- Take in and appreciate positive experiences during your day: Neuroscientific studies have established that our brains are biased towards negative experiences—for example, our brains detect negative information faster than positive and hold it longer, and it typically takes about five positive interactions to overcome the effects of a single negative one. As a leading researcher, Rick Hanson, says, ‘our brains are like Velcro for the negative and like Teflon for the positive.’ So it is important to take in and appreciate positive experiences. You might take time in the day to reflect on things that you are grateful for in your life and allow yourself time to experience the appreciation in your body and emotions. If something positive happens—for example, someone says something kind or complimentary to you—allow yourself to take this in for 20-30 seconds. If you successfully complete a project or activity, take time to take in the positive feelings of accomplishment. In these ways you balance and regulate the brain’s tendency to emphasize the negative.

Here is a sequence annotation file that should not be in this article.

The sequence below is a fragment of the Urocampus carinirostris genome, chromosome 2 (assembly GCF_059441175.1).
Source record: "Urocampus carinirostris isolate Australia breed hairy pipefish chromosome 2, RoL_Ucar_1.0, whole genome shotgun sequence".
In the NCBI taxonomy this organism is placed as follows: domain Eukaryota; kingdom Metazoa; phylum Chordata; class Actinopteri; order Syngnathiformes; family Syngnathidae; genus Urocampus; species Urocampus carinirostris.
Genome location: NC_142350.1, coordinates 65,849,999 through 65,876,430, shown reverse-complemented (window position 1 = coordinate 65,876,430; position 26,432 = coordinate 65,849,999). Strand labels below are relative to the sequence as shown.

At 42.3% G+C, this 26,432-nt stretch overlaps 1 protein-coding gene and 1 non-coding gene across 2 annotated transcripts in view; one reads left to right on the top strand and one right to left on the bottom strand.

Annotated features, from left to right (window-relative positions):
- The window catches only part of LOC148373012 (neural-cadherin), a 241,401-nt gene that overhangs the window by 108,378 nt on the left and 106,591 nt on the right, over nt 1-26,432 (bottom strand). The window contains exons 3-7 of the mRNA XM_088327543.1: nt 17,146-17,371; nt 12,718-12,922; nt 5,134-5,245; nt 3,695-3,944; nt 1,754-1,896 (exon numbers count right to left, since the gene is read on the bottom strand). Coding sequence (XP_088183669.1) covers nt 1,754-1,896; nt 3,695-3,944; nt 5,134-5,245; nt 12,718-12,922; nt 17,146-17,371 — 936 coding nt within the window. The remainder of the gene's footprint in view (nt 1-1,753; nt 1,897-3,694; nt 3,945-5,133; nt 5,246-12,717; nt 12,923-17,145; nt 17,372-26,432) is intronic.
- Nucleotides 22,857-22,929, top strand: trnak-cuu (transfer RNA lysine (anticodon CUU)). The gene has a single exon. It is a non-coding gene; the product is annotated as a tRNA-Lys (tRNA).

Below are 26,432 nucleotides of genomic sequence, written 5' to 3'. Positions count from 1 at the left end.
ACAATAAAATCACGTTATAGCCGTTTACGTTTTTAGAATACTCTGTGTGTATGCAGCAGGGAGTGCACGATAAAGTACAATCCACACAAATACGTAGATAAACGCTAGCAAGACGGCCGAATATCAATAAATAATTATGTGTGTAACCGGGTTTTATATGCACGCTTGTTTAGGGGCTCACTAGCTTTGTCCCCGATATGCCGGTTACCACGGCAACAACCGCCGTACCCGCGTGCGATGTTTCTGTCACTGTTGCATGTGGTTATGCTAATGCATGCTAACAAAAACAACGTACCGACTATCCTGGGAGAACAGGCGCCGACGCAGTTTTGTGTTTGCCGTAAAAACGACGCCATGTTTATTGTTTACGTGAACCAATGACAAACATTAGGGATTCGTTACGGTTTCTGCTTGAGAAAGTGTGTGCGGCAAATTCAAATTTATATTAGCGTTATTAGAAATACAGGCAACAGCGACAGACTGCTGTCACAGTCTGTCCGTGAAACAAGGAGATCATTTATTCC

These simple mindfulness practices can have a profound effect, lessening stress and increasing our sense of well-being and inner calm.
About Hugh Byrne:
Hugh Byrne is a senior teacher with the Insight Meditation of Washington (IMCW). He has been practicing mindfulness meditation for over twenty years and teaching since 2000. Hugh teaches courses on Buddhism and meditation for the Smithsonian Resident Associates Program and leads courses, workshops, and retreats for individuals and groups nationwide. He has a law degree from London University and a Ph.D. in political science from UCLA.
He will be leading a workshop titled Introducing Lawyers to the Power and Serenity of Mindfulness Meditation on Monday, January 7 for the DC Bar Lawyer Assistance Program. Please go here to register: http://www.dcbar.org/for_lawyers/events/event_Detail.cfm?eventCD=3401330LAP&isPackage=0&showAllButtons=1